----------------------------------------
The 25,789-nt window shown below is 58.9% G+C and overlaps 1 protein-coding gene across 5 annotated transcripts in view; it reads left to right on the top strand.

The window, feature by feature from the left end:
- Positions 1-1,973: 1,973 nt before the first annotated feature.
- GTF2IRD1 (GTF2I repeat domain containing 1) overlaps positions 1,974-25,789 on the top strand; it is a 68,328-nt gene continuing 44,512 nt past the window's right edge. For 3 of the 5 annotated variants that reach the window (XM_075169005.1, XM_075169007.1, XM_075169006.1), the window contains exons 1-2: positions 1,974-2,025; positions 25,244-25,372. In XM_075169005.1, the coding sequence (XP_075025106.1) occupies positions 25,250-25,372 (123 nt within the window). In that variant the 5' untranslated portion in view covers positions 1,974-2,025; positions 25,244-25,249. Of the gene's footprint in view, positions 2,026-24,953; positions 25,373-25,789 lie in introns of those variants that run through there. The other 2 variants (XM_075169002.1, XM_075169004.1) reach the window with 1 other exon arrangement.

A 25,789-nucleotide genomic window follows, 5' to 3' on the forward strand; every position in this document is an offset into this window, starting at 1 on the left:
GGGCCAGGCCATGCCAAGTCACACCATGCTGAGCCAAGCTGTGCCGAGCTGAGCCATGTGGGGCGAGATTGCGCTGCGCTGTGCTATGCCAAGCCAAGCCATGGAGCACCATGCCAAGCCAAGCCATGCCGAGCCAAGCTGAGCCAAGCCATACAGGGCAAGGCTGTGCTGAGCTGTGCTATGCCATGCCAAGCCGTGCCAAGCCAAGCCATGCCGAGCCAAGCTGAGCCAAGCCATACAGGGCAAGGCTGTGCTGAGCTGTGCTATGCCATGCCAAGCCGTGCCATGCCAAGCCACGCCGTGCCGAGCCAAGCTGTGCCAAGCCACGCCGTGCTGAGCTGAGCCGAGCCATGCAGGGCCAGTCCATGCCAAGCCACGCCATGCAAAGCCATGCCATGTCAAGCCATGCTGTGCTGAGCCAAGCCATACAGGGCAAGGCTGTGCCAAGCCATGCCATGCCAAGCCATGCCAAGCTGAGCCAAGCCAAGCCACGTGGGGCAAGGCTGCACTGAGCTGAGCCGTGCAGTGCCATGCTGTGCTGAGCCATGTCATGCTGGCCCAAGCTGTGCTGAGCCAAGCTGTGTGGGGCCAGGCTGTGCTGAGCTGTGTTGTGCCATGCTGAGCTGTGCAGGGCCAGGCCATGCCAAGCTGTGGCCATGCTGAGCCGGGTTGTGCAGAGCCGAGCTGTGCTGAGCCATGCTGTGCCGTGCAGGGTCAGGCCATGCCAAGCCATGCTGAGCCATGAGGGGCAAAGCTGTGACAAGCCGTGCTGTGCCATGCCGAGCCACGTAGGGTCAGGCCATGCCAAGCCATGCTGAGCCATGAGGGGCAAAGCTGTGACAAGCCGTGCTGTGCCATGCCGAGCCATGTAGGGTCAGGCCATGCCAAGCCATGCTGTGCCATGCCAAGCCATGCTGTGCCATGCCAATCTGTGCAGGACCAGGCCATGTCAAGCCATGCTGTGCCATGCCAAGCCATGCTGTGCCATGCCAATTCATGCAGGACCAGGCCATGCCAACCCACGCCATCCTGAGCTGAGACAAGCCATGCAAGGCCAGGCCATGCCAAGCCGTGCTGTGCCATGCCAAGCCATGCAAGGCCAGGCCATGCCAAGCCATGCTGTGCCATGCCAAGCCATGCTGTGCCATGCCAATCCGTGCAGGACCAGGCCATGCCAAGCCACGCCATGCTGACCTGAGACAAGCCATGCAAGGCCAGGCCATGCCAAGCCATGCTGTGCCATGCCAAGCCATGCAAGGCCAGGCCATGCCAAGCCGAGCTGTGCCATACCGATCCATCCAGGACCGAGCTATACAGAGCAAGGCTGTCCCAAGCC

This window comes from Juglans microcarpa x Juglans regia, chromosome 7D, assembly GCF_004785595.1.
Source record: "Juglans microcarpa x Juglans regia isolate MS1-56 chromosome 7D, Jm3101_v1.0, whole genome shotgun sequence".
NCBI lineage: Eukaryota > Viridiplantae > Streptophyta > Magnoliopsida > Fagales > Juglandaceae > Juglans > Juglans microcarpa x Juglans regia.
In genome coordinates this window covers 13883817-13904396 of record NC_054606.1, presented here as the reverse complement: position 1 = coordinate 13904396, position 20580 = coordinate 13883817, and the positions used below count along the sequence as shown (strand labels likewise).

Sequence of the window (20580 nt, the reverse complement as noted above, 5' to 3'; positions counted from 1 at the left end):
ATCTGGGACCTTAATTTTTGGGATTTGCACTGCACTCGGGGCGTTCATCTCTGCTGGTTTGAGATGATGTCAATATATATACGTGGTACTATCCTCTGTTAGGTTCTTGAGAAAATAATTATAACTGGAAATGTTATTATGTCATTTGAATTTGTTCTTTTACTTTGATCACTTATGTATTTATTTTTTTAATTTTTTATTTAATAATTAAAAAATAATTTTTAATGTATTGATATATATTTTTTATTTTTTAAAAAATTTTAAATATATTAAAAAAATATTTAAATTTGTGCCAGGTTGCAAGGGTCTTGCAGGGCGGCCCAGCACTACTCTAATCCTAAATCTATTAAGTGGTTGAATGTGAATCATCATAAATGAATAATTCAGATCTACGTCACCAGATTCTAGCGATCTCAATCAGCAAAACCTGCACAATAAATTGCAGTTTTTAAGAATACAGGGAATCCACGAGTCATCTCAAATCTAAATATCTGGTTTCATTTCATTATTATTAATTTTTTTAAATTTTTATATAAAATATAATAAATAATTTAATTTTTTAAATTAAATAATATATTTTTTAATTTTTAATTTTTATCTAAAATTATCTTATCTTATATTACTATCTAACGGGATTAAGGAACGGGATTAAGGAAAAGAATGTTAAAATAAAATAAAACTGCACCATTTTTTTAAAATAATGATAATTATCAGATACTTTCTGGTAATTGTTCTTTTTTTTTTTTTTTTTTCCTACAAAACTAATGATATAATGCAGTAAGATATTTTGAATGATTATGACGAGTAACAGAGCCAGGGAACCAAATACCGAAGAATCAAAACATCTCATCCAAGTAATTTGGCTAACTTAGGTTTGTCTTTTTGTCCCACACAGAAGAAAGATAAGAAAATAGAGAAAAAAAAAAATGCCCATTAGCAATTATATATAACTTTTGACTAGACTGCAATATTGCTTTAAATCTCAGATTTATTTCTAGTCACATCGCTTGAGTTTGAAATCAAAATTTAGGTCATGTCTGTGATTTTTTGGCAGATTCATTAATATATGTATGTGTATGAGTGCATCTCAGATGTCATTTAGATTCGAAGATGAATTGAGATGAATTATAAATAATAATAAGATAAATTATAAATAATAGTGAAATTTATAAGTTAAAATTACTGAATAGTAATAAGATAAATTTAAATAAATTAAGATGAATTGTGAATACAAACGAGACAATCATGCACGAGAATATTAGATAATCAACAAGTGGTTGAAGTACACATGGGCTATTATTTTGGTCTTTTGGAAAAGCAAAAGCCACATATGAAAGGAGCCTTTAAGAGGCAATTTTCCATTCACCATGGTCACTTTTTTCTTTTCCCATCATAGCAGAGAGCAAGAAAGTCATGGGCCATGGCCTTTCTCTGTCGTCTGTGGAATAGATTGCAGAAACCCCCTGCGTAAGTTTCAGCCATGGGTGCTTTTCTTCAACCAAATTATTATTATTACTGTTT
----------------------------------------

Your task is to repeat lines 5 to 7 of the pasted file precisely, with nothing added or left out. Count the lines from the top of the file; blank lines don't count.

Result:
A 25,789-nucleotide genomic window follows, 5' to 3' on the forward strand; every position in this document is an offset into this window, starting at 1 on the left:
GGGCCAGGCCATGCCAAGTCACACCATGCTGAGCCAAGCTGTGCCGAGCTGAGCCATGTGGGGCGAGATTGCGCTGCGCTGTGCTATGCCAAGCCAAGCCATGGAGCACCATGCCAAGCCAAGCCATGCCGAGCCAAGCTGAGCCAAGCCATACAGGGCAAGGCTGTGCTGAGCTGTGCTATGCCATGCCAAGCCGTGCCAAGCCAAGCCATGCCGAGCCAAGCTGAGCCAAGCCATACAGGGCAAGGCTGTGCTGAGCTGTGCTATGCCATGCCAAGCCGTGCCATGCCAAGCCACGCCGTGCCGAGCCAAGCTGTGCCAAGCCACGCCGTGCTGAGCTGAGCCGAGCCATGCAGGGCCAGTCCATGCCAAGCCACGCCATGCAAAGCCATGCCATGTCAAGCCATGCTGTGCTGAGCCAAGCCATACAGGGCAAGGCTGTGCCAAGCCATGCCATGCCAAGCCATGCCAAGCTGAGCCAAGCCAAGCCACGTGGGGCAAGGCTGCACTGAGCTGAGCCGTGCAGTGCCATGCTGTGCTGAGCCATGTCATGCTGGCCCAAGCTGTGCTGAGCCAAGCTGTGTGGGGCCAGGCTGTGCTGAGCTGTGTTGTGCCATGCTGAGCTGTGCAGGGCCAGGCCATGCCAAGCTGTGGCCATGCTGAGCCGGGTTGTGCAGAGCCGAGCTGTGCTGAGCCATGCTGTGCCGTGCAGGGTCAGGCCATGCCAAGCCATGCTGAGCCATGAGGGGCAAAGCTGTGACAAGCCGTGCTGTGCCATGCCGAGCCACGTAGGGTCAGGCCATGCCAAGCCATGCTGAGCCATGAGGGGCAAAGCTGTGACAAGCCGTGCTGTGCCATGCCGAGCCATGTAGGGTCAGGCCATGCCAAGCCATGCTGTGCCATGCCAAGCCATGCTGTGCCATGCCAATCTGTGCAGGACCAGGCCATGTCAAGCCATGCTGTGCCATGCCAAGCCATGCTGTGCCATGCCAATTCATGCAGGACCAGGCCATGCCAACCCACGCCATCCTGAGCTGAGACAAGCCATGCAAGGCCAGGCCATGCCAAGCCGTGCTGTGCCATGCCAAGCCATGCAAGGCCAGGCCATGCCAAGCCATGCTGTGCCATGCCAAGCCATGCTGTGCCATGCCAATCCGTGCAGGACCAGGCCATGCCAAGCCACGCCATGCTGACCTGAGACAAGCCATGCAAGGCCAGGCCATGCCAAGCCATGCTGTGCCATGCCAAGCCATGCAAGGCCAGGCCATGCCAAGCCGAGCTGTGCCATACCGATCCATCCAGGACCGAGCTATACAGAGCAAGGCTGTCCCAAGCC

This window comes from Juglans microcarpa x Juglans regia, chromosome 7D, assembly GCF_004785595.1.